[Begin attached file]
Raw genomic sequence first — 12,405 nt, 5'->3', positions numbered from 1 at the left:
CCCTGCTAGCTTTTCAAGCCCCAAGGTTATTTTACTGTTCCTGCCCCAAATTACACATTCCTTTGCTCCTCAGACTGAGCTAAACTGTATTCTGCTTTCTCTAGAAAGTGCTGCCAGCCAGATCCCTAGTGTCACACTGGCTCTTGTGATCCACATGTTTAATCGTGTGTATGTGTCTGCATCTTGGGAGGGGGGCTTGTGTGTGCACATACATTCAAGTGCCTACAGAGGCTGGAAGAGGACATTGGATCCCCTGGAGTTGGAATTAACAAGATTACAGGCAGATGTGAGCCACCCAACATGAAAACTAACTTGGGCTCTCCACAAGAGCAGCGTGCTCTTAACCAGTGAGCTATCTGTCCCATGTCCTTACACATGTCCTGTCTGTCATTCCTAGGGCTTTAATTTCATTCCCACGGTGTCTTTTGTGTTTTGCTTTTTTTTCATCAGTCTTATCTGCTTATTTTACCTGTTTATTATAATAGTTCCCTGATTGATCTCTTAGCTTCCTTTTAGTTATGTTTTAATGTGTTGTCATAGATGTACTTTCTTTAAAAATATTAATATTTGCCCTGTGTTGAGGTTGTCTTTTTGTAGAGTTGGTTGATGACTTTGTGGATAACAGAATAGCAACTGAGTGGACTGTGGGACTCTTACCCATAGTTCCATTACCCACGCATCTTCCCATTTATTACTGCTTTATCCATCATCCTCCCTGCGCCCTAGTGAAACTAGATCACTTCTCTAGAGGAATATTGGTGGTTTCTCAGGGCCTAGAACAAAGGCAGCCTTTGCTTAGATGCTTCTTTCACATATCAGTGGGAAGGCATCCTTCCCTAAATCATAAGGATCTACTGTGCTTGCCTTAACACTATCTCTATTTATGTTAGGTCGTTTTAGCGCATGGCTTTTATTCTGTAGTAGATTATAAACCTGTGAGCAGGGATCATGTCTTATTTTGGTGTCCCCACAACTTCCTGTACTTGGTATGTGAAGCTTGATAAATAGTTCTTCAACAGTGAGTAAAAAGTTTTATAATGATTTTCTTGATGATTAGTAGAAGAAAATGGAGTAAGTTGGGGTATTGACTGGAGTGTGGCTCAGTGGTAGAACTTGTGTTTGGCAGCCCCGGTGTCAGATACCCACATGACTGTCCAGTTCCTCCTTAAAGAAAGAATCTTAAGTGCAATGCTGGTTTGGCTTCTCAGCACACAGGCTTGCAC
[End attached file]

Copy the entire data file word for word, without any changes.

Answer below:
Raw genomic sequence first — 12,405 nt, 5'->3', positions numbered from 1 at the left:
CCCTGCTAGCTTTTCAAGCCCCAAGGTTATTTTACTGTTCCTGCCCCAAATTACACATTCCTTTGCTCCTCAGACTGAGCTAAACTGTATTCTGCTTTCTCTAGAAAGTGCTGCCAGCCAGATCCCTAGTGTCACACTGGCTCTTGTGATCCACATGTTTAATCGTGTGTATGTGTCTGCATCTTGGGAGGGGGGCTTGTGTGTGCACATACATTCAAGTGCCTACAGAGGCTGGAAGAGGACATTGGATCCCCTGGAGTTGGAATTAACAAGATTACAGGCAGATGTGAGCCACCCAACATGAAAACTAACTTGGGCTCTCCACAAGAGCAGCGTGCTCTTAACCAGTGAGCTATCTGTCCCATGTCCTTACACATGTCCTGTCTGTCATTCCTAGGGCTTTAATTTCATTCCCACGGTGTCTTTTGTGTTTTGCTTTTTTTTCATCAGTCTTATCTGCTTATTTTACCTGTTTATTATAATAGTTCCCTGATTGATCTCTTAGCTTCCTTTTAGTTATGTTTTAATGTGTTGTCATAGATGTACTTTCTTTAAAAATATTAATATTTGCCCTGTGTTGAGGTTGTCTTTTTGTAGAGTTGGTTGATGACTTTGTGGATAACAGAATAGCAACTGAGTGGACTGTGGGACTCTTACCCATAGTTCCATTACCCACGCATCTTCCCATTTATTACTGCTTTATCCATCATCCTCCCTGCGCCCTAGTGAAACTAGATCACTTCTCTAGAGGAATATTGGTGGTTTCTCAGGGCCTAGAACAAAGGCAGCCTTTGCTTAGATGCTTCTTTCACATATCAGTGGGAAGGCATCCTTCCCTAAATCATAAGGATCTACTGTGCTTGCCTTAACACTATCTCTATTTATGTTAGGTCGTTTTAGCGCATGGCTTTTATTCTGTAGTAGATTATAAACCTGTGAGCAGGGATCATGTCTTATTTTGGTGTCCCCACAACTTCCTGTACTTGGTATGTGAAGCTTGATAAATAGTTCTTCAACAGTGAGTAAAAAGTTTTATAATGATTTTCTTGATGATTAGTAGAAGAAAATGGAGTAAGTTGGGGTATTGACTGGAGTGTGGCTCAGTGGTAGAACTTGTGTTTGGCAGCCCCGGTGTCAGATACCCACATGACTGTCCAGTTCCTCCTTAAAGAAAGAATCTTAAGTGCAATGCTGGTTTGGCTTCTCAGCACACAGGCTTGCAC